Some children (and some adults) do not have the cognitive ability to care what people think of them. Does this mean this sort of behaviour towards them and those who may care about them is excusable or should be encouraged?I do not see any science. Because something is 'obvious to you' does it make it objective or based on evidence.
Anon 18:24And your point is.....?What has that got to do with dog breeding and showing?
He is a very beautiful dog. But to many people from other countries he just doesn't look like a Golden Retriever. A collie is a beautiful dog too, but it isn't a Golden Retriever.Golden Retriever fans familiar with the original type of Golden Retriever are shocked to see this photo. It is as if someone painted St. Joan of Arc as a fat dwarf woman with white hair. Shocking!If the same painting was labelled "my little old aunt", people would say "cute, sweet, beautiful, nice", but label the same painting "St. Joan of Arc" and people get angry at you.The above dog photo is a nice photo of a cute, beautiful dog - most everybody sees that. But people from other countries don't see a Golden Retriever in the photo.People who have been forced to helplessly watch as their own favorite breed was changed by the show ring fancy, feel "oh no! Is another breed going to be changed?"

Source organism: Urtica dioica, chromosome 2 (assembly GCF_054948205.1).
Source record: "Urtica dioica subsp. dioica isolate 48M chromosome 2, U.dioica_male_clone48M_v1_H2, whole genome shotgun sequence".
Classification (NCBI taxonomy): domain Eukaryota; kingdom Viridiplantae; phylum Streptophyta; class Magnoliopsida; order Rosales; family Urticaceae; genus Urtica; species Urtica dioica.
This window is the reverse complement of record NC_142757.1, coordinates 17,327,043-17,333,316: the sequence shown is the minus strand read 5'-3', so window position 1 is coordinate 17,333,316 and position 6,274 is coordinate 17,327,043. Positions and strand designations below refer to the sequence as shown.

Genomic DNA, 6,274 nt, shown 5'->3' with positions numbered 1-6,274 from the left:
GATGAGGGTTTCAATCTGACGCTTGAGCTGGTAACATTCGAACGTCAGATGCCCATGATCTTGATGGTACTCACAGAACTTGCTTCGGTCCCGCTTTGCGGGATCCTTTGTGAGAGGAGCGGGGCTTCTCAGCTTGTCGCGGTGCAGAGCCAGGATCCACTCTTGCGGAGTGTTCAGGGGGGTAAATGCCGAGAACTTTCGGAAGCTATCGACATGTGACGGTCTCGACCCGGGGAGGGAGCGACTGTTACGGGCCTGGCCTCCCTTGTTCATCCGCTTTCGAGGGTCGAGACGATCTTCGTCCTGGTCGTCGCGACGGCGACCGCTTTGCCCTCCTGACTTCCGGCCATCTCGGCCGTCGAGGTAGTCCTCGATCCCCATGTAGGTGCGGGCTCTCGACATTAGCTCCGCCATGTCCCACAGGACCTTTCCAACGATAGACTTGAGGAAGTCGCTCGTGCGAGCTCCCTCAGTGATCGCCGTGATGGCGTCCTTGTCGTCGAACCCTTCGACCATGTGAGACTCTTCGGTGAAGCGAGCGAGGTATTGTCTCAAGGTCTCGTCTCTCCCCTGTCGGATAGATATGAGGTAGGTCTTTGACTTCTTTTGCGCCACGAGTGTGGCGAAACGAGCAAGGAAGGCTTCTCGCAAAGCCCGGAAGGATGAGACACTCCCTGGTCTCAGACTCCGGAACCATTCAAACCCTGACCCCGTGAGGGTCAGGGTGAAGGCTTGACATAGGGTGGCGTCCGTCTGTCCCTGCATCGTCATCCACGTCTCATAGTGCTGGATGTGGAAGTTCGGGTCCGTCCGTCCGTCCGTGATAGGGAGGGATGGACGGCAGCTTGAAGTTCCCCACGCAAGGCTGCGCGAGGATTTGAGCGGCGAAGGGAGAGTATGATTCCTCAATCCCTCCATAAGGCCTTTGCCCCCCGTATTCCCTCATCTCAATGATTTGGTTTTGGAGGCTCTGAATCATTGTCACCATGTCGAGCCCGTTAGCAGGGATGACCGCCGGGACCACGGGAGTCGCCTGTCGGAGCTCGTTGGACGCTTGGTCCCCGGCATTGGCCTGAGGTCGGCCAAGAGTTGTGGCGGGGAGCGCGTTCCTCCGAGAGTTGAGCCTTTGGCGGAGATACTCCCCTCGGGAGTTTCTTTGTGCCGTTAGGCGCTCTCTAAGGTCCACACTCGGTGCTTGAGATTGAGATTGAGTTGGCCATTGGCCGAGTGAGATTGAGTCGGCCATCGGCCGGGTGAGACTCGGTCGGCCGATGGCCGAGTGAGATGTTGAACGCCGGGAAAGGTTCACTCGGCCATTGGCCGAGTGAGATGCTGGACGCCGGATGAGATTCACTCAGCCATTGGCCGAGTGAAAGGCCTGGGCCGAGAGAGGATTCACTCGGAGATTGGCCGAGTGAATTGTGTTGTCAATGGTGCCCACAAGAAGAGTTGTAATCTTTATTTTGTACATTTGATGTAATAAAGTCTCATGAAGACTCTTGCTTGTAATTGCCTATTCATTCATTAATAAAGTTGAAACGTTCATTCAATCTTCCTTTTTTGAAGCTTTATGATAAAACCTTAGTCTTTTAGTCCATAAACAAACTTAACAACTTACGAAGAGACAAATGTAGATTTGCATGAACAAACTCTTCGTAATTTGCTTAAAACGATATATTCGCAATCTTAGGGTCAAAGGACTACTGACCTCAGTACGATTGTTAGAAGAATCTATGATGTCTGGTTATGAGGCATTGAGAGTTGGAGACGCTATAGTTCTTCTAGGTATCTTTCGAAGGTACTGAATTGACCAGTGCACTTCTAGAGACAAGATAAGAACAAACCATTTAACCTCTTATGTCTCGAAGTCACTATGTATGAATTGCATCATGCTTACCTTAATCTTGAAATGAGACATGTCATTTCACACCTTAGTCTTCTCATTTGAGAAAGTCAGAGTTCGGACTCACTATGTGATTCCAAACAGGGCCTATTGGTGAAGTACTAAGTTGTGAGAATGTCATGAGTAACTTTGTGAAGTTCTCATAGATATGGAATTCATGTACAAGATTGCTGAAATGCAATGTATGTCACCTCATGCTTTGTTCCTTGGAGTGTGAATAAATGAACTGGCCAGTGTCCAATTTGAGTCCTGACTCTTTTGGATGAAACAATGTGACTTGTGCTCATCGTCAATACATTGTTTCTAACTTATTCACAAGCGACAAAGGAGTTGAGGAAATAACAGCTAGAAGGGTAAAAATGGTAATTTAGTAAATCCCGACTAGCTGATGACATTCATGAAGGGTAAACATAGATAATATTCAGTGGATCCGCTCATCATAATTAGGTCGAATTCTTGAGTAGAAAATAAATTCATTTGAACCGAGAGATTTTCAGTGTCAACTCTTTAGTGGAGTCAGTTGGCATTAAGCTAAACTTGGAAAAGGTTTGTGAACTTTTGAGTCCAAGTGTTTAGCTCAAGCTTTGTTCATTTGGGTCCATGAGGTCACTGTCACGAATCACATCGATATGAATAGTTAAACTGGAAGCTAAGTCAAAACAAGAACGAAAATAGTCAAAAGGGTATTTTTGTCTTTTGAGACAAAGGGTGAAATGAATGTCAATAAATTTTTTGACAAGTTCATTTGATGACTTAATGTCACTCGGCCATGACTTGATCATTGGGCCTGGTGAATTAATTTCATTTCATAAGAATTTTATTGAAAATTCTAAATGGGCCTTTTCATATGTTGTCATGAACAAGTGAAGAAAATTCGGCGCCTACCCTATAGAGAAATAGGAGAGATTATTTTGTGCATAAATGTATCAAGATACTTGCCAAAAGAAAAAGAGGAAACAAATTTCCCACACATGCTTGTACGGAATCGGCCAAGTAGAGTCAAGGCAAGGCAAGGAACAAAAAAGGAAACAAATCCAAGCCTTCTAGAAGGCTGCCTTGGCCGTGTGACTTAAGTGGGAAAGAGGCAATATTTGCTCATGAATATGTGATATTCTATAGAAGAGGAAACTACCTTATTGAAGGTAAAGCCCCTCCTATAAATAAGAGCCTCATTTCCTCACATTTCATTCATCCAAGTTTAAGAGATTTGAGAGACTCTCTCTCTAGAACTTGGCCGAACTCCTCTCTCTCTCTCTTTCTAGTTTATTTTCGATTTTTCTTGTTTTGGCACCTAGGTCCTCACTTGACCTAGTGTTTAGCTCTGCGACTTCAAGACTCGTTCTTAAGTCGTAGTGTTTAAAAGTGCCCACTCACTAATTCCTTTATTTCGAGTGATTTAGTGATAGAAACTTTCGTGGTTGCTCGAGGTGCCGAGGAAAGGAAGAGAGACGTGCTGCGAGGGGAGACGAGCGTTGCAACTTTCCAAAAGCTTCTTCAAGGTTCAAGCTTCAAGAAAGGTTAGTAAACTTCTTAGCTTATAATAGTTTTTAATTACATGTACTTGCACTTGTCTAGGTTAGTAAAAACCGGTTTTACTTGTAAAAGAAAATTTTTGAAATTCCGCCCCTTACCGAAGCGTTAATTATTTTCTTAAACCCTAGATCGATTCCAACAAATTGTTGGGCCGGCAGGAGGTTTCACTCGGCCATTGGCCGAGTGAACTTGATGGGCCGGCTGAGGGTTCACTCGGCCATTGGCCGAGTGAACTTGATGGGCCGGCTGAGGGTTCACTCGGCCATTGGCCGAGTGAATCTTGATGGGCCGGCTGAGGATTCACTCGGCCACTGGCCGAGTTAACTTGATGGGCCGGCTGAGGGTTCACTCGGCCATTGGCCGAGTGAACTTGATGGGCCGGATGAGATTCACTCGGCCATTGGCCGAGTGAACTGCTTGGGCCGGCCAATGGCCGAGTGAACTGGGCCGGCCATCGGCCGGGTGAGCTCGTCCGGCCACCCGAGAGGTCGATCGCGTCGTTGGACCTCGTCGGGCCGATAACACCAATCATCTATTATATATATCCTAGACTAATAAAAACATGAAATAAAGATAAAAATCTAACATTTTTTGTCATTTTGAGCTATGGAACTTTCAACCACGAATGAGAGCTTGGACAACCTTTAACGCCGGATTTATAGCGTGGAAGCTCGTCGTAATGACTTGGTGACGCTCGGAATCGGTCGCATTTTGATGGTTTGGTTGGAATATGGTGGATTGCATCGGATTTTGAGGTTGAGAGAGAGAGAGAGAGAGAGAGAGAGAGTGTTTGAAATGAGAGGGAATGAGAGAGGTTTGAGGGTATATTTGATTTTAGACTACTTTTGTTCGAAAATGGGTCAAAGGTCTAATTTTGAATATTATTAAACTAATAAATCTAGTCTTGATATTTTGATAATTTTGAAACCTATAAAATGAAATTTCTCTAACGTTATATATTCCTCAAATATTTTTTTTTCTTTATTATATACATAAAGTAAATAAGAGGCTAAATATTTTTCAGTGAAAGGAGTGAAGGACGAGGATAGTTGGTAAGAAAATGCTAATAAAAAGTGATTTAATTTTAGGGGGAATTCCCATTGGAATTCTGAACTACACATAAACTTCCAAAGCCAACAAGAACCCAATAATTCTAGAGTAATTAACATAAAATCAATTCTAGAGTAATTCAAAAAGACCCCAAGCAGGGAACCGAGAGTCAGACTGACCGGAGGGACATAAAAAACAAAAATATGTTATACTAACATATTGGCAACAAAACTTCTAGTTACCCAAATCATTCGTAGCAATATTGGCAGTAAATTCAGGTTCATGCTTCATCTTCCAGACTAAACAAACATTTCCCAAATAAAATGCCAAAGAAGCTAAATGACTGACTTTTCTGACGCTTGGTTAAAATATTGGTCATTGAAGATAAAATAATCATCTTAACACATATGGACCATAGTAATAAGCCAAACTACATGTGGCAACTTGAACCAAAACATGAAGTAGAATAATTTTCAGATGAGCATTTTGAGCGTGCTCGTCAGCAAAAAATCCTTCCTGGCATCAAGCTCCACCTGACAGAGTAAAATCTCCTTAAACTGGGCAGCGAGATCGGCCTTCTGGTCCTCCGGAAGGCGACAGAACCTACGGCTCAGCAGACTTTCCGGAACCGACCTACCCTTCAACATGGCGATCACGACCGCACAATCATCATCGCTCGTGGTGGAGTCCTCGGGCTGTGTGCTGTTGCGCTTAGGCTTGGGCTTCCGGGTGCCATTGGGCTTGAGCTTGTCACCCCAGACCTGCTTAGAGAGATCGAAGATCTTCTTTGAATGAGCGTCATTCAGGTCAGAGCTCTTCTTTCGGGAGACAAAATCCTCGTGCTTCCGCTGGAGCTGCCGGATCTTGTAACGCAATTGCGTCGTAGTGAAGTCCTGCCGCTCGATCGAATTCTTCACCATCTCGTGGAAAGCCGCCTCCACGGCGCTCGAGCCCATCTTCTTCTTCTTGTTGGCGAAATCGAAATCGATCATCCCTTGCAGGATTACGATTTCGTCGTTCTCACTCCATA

Well Jemima Harrison - what an amazing own goal you have scored here. You have picked on a dog who is an excellent example of our lovely breed who has a pedigree full of wonderful dogs who have proven themselves many times over in the quality of offspring they have produced. Please do some research and educate yourself on the Breed Standard of the Golden Retriever before you attempt any further comments on our lovely breed.Our papers report today that 1 in 5 puppies bought from puppy farms are put to sleep before the age of 6 months. If you are really the dog lover you say you are you would be far better putting your efforts into stopping these unscrupulous dealers and leaving alone a breeder I know for a fact has dedicated many years to producing top quality stock proven both in the ring and working in the field.